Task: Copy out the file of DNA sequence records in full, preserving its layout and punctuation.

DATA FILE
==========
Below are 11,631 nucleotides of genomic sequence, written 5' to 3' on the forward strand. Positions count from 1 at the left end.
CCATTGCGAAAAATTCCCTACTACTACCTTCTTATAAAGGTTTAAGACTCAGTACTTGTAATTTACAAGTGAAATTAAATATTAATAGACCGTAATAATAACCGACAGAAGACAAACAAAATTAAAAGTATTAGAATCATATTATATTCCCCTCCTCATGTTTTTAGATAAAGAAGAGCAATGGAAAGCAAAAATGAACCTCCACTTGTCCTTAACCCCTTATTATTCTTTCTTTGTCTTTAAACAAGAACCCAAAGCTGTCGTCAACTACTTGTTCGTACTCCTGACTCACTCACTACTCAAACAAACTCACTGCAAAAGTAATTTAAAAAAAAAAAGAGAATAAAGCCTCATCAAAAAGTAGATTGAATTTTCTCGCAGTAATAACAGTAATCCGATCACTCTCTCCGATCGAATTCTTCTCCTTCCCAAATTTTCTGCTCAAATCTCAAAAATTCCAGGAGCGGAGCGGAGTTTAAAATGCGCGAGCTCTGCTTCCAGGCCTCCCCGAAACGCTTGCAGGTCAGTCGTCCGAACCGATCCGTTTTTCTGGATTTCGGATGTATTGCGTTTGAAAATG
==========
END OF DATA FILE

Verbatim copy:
Below are 11,631 nucleotides of genomic sequence, written 5' to 3' on the forward strand. Positions count from 1 at the left end.
CCATTGCGAAAAATTCCCTACTACTACCTTCTTATAAAGGTTTAAGACTCAGTACTTGTAATTTACAAGTGAAATTAAATATTAATAGACCGTAATAATAACCGACAGAAGACAAACAAAATTAAAAGTATTAGAATCATATTATATTCCCCTCCTCATGTTTTTAGATAAAGAAGAGCAATGGAAAGCAAAAATGAACCTCCACTTGTCCTTAACCCCTTATTATTCTTTCTTTGTCTTTAAACAAGAACCCAAAGCTGTCGTCAACTACTTGTTCGTACTCCTGACTCACTCACTACTCAAACAAACTCACTGCAAAAGTAATTTAAAAAAAAAAAGAGAATAAAGCCTCATCAAAAAGTAGATTGAATTTTCTCGCAGTAATAACAGTAATCCGATCACTCTCTCCGATCGAATTCTTCTCCTTCCCAAATTTTCTGCTCAAATCTCAAAAATTCCAGGAGCGGAGCGGAGTTTAAAATGCGCGAGCTCTGCTTCCAGGCCTCCCCGAAACGCTTGCAGGTCAGTCGTCCGAACCGATCCGTTTTTCTGGATTTCGGATGTATTGCGTTTGAAAATG